And after all this time I now see why being Jewish is such a blessing.

Carol Blatter, a recently retired private practice psychotherapist, has contributed writings to Chaleur Press, Story Circle Network Journal,  Writing it Real anthologies101words.org, Real Women Write, Growing/ Older, and Covenant of the Generations from the Women of Reform JudaismShe is a wife, mother, and grandmother, and her greatest pleasure is listening to her precious, clever granddaughter read and create amazing stories. 

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The Sacred Snuggle

by Nina J. Mizrahi (Northbrook, IL)

I didn’t wear a tallit until my first year of rabbinic school when I lived in Jerusalem.  It never occurred to me to wear one until  I saw other women  wrapped in tallitot during prayer. I sensed their closeness with the Divine.  A yearning to share in this experience, to be enveloped by the wings of the Shechinah, arose from the depths of my soul.  Soon after, I remember shopping for my first tallit at Yad Lakashish, which means “lifeline for the old.”  The tallit was made by Jerusalem’s elders, giving them “a sense of purpose, self-worth and connection…through creative work opportunities…”  This added meaning to my Shehecheyanu moment.  

Returning from the Old City to my apartment, I unpacked and examined my new tallit. Aware that this was a significant moment in my spiritual life, I recited the Shehecheyanu, followed by the bracha for donning a tallit, kissed the two sides of the atarah (neckband), and then wrapped myself from the head down.  It was as if I were encasing myself in a sacred cocoon, imagining that I would emerge as my authentic self and be ready to commence my rabbinic studies. 

At first, having no words for that moment, I stood silently in this sacred, intimate space. At some point, powerful, unsummoned memories brought me to tears as I recalled how my father, zichrono livracha, would wrap me in his tallit.  I like to think that his deep faith in God, woven into the very fabric of his tallit, was now woven into mine.  I bathed in the warmth of the memory of these sacred snuggles, feeling deeply loved, protected and safe.  My heart overflowed with profound joy, flowing first to my father, then spilling into the universe, forming a deep connection to something greater than myself. 

So, there I was, a Jewish woman studying in Jerusalem, standing alone in an apartment that had been converted from a bomb shelter, wearing my tallit, holding its four corners in my hands.  It was a lot to take in, and I considered how the mitzvah of tzitzit requires us to look at the strings, knots and twists of the tzitzit with intention and a sense of sacred obligation.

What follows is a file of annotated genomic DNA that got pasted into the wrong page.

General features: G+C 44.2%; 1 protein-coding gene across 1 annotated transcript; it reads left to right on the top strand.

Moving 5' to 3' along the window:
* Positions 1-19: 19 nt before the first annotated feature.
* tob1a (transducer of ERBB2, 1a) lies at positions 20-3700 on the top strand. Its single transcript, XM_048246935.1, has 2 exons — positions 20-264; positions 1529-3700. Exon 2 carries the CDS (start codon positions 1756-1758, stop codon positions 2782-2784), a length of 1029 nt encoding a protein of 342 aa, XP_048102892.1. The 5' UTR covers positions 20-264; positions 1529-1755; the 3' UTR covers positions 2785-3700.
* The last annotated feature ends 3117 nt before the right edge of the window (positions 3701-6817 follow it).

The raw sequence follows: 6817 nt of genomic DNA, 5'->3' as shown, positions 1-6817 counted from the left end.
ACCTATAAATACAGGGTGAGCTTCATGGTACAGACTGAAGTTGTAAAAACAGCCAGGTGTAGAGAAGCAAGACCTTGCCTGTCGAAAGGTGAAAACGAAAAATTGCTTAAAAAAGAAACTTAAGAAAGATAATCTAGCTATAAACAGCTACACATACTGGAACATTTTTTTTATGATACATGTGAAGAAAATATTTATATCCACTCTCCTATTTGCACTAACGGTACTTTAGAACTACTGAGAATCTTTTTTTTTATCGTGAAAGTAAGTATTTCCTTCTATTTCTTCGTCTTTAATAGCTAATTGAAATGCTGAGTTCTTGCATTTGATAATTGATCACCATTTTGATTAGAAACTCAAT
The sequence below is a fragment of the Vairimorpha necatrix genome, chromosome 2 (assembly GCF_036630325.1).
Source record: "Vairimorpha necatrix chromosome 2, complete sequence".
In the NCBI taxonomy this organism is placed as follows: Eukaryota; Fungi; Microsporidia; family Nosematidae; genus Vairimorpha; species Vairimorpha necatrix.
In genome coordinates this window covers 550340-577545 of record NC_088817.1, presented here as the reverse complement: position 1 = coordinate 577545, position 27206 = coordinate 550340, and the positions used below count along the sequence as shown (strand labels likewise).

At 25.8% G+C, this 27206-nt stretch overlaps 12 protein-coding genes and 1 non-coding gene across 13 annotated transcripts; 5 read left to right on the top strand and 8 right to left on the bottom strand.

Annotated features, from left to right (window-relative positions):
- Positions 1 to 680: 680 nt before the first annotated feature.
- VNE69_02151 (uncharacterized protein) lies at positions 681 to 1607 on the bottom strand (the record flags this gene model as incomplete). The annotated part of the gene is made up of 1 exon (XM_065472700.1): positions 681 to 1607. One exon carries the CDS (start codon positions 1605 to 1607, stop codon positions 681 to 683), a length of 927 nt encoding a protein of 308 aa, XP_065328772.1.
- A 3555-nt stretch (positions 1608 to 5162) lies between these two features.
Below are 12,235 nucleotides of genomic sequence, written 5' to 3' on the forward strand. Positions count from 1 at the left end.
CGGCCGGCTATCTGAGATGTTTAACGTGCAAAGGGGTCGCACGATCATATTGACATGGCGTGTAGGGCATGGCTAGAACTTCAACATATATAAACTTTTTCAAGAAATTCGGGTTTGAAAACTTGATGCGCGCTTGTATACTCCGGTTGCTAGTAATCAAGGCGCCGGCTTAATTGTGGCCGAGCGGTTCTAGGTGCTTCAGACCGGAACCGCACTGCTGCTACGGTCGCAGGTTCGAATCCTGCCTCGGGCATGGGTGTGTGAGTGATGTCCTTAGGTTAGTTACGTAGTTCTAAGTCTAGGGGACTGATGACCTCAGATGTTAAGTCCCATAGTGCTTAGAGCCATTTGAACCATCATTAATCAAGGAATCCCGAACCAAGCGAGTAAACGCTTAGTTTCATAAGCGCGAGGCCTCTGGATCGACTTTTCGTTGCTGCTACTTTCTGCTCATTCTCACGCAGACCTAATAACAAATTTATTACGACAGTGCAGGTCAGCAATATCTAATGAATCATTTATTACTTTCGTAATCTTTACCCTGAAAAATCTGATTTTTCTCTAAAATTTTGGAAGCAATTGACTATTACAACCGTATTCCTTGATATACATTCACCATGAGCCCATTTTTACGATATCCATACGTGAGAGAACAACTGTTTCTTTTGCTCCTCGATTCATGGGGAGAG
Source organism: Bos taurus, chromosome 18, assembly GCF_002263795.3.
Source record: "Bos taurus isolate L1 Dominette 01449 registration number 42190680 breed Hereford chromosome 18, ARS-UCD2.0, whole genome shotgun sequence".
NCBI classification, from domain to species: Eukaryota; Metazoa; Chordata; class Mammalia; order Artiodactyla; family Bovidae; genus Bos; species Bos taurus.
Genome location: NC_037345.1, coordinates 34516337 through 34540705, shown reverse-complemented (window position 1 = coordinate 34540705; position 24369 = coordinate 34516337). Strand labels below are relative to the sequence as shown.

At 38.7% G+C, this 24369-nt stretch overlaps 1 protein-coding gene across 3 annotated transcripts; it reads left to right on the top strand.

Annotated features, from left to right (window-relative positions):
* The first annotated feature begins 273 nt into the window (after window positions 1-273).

Committing to the mitzvah of wearing a tallit is both humbling and empowering. Since that first moment in Jerusalem forty years ago, I have wrapped myself in a tallit for prayer and hitbodedut (a solitary, intimate form of prayer offered by pouring one’s heart out to God).  I have wrapped my tallit around or held it like a chuppah over the heads of individuals, couples, families, lay leaders, teachers, and students as a way of welcoming, honoring, blessing, and celebrating. 

In Ahavat Olam, a prayer recited before the Shema, we gather the tzitzit and, imagining being united in peace, we say,”V’havienu l’shalom m’arba kanfot ha’aretz v’tolichenu komemiut l’lartzeinu — Bring us to peace from the four corners of the earth and lead us upright to our land.” 

Decades after my ordination, I attended Shabbat services in a small community where tradition was woven together with new rituals. Just before the Shema, everyone stood up and handed the tzitzit on one corner of their tallitot to someone on their left and another corner to someone on their right.  What a beautiful statement about the importance of joining together in our prayer and in our lives, which is not an easy thing in our complicated world.  Collected into one, we chanted words that the medieval Jewish mystic, Rabbi Isaac Luria (known as the ARI) is said to have recited before praying each day: 

Hareini mekabel alai (Behold, I hereby take upon myself

et mitzvat haboreh (the instruction of the creator)                         

v’ahavta l’rei’acha kamocha (“You shall love your neighbor as yourself”)

Whether or not wearing a tallit is part of your tradition or practice, it is a symbol of the transformative power of Chesed — acts of loving kindness.  We read in the Book of Psalms (89:3): “The world is built through chesed.” 

Acts of chesed precede all others because they alone are unconditional and unmotivated.  We read in the book of Psalms (89:3) that “The world is built with chesed” (Psalms 89:3) — acts of kindness.   

Rabbi Menachem Creditor, a social justice activist and founder of Rabbis Against Gun Violence,  wrote a beautiful song about this verse when his daughter was born right after 9/11:

I will build this world from love…yai dai dai 

And you must build this world from love…yai dai dai 

And if we build this world from love…yai dai dai 

Then God will build this world from love…yai dai dai